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Tesla’s fast-track prestige sector membership 
Peter Schmidt | Editor

Published: Fri, 20th October 2017 15:37:08 GMT

Tesla Model Geneva Motor Show 2015 AID

Entry qualifications for permanent membership of the global prestige car sector probably rank among the toughest in the business. Just ask Lexus, Infiniti or Volvo, who so far have tried in vain for even associated European membership status. 

The rule book for membership, drawn up mainly by German founding members Mercedes, BMW and Audi, makes it exceptionally difficult for anyone to join. 

Volvo for one has been knocking on the door for years, but thus far, it has little to show for its efforts. 

In Europe at least, the same goes for Lexus and Infiniti. 

Of late there was just one single exception. 

Tata’s Jaguar Land Rover division, thanks chiefly to their tradition-laden pedigree, were granted full member status. 

Given these uphill, rocky tracks to the high margin sunlit uplands of prestige sector land, who in this business has ever heard of a Fast-Track entry from a total newcomer?

More baffling still, Tesla is a complete novice to this game. Least plausible of all, as a totally new US start-up it is without even the faintest whiff of aristocratic breeding. 

As if all that weren’t enough, and in a segment where the first call for a prospective customer is to one of today’s almost palatial prestige brand dealerships, in Europe Tesla has chosen to do without them.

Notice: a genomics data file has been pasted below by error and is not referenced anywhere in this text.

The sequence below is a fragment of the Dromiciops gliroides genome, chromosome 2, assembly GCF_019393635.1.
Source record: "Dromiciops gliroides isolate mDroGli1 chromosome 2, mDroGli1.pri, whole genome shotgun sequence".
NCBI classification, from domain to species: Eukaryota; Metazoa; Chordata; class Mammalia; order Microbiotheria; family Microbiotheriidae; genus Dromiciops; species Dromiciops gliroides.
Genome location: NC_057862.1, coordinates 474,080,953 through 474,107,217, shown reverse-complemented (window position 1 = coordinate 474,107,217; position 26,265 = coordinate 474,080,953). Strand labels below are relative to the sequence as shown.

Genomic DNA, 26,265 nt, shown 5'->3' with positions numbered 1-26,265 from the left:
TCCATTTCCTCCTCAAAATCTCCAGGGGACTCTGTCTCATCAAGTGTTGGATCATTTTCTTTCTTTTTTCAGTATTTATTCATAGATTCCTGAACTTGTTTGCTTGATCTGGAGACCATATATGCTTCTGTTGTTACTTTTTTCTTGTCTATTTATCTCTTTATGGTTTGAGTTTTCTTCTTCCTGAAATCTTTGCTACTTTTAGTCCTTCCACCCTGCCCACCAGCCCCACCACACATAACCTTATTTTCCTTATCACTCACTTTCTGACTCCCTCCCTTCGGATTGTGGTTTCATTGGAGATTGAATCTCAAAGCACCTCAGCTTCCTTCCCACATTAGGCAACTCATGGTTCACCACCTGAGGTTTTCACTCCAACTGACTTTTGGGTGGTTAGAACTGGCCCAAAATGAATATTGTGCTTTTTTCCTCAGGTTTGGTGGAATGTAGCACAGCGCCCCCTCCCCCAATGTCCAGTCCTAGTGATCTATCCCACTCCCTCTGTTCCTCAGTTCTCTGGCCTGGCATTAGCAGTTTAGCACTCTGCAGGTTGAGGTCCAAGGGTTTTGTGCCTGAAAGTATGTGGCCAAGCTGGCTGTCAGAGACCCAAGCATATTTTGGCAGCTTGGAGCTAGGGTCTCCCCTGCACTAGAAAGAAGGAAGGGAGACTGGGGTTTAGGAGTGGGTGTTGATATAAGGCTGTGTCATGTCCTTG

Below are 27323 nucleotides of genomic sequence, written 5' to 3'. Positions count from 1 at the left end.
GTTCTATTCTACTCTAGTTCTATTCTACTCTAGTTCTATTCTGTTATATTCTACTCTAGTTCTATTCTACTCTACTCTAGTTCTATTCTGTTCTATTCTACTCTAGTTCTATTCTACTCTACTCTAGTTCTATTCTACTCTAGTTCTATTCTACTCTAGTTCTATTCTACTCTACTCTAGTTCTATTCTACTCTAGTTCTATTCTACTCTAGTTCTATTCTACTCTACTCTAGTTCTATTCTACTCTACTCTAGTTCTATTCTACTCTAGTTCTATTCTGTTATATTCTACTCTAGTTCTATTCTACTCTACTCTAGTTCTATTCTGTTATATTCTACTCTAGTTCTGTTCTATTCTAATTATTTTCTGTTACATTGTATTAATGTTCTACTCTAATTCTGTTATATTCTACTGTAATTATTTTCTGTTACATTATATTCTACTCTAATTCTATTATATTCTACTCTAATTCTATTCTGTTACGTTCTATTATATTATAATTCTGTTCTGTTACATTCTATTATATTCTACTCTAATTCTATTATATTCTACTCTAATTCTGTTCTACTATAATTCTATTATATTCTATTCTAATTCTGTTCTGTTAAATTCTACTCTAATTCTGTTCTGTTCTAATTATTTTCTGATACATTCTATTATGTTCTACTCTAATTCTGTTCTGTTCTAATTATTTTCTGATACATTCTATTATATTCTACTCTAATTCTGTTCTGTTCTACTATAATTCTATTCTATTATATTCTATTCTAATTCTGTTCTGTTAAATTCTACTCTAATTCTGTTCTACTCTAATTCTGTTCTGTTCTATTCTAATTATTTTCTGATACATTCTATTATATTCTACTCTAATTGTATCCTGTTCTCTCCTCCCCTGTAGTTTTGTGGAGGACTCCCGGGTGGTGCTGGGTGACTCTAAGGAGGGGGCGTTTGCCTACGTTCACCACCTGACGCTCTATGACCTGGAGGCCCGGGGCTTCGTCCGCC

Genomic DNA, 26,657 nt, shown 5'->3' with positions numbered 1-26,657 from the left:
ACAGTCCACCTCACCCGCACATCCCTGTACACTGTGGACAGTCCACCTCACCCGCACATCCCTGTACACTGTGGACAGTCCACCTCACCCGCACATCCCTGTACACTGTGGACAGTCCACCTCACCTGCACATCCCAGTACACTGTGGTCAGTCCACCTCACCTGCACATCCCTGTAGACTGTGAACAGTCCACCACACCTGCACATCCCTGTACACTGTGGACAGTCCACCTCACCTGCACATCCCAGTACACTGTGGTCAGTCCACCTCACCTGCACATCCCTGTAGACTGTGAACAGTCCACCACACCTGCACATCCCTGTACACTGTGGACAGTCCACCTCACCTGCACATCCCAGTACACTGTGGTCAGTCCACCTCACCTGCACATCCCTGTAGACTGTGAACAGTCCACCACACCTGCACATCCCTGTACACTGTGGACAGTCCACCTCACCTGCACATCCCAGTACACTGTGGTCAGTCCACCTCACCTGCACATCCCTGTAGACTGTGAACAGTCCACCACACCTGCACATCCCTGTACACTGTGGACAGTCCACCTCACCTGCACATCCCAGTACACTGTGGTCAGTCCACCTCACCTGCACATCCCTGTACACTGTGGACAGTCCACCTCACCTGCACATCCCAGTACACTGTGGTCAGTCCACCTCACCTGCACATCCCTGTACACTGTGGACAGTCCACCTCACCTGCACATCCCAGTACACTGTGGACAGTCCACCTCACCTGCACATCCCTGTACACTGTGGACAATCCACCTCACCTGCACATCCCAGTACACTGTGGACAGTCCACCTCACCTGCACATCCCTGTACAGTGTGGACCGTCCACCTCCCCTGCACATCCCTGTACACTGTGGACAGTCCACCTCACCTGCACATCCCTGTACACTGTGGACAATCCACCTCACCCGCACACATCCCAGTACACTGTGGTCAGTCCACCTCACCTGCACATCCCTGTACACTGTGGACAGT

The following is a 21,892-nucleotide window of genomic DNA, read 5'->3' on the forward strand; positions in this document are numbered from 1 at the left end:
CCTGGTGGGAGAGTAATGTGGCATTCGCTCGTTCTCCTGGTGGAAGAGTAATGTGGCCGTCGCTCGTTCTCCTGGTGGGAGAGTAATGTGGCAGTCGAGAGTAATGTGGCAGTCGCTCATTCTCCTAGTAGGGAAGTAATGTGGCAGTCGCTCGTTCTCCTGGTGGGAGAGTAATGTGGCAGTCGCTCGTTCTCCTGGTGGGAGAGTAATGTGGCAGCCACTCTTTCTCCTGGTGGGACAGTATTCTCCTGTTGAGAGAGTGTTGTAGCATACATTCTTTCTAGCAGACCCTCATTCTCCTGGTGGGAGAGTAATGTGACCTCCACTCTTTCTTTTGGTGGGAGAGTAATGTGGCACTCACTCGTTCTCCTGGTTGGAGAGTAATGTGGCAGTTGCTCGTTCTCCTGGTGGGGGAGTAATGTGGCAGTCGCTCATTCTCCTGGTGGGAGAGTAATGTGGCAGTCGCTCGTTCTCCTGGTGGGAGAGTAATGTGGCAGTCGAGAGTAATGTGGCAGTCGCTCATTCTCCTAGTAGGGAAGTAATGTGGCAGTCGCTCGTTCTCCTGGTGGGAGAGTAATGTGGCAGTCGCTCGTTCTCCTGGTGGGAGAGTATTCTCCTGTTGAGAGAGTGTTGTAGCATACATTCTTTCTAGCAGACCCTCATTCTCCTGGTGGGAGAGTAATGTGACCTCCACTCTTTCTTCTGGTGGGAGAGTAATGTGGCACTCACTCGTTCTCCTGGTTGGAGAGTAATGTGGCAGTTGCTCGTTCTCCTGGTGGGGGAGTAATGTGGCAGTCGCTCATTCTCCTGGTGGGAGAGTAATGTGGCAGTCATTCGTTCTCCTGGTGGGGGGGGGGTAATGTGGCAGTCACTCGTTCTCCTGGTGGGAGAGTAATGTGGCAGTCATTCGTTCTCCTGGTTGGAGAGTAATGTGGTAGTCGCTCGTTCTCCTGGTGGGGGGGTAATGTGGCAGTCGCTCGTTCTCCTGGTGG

Failing on almost all counts in Europe’s prestige sector rule book, including the Holy Grail - top-notch product quality and cut above the rest customer servicing and repairs - today Tesla still attracts the same or similar big-wallet customers as Mercedes, BMW, Audi and Porsche. 

In all, Tesla has quickly become the latest driveway prestige symbol.

In much of Western Europe today, for many well-heeled professionals, a Tesla oozes the same or even more car park or golf club credibility than a high-priced top-range Mercedes or Porsche. 

Today Tesla’s high-priced Model S and Model X compete in the same price bracket as Mercedes S-Class luxo-barge. 

Fact is also, here in Western Europe at least Teslas sell in similar numbers. 

Last month, in Norway, Tesla sold some 1,007 Model S plus a similar 996 Model X, bringing Tesla’s total haul for September to 2,003. 

How come? 

One likelihood, said one Norwegian commentator, is that a shipload of Teslas has just docked in Europe. 

Underlying demand is such that the lot were probably snapped up by willing Norwegian buyers. 

Now, whether fact or fiction, these simply astonishing figures are just part of a much bigger jigsaw for Tesla Europe.

The present major headache for Tesla executives is the source of genuine envy in much of today’s global autoindustry: A massive order book backed up by cash deposits and the well-publicised difficulty of obtaining enough vehicles from their already overstretched car assembly lines.

Today Tesla stands out as a front-runner in what is widely expected to evolve in just a few years from now into the world's fastest growing new car segment. 

The combination of its undeniable marketing know-how, today’s still towering, unquestioned technical domination of the closely watched electric car scene, add up to a winning hand of aces and a matching high class image. 

Prestige sector snobs and their love-affair with status-symbols has rarely been rational.

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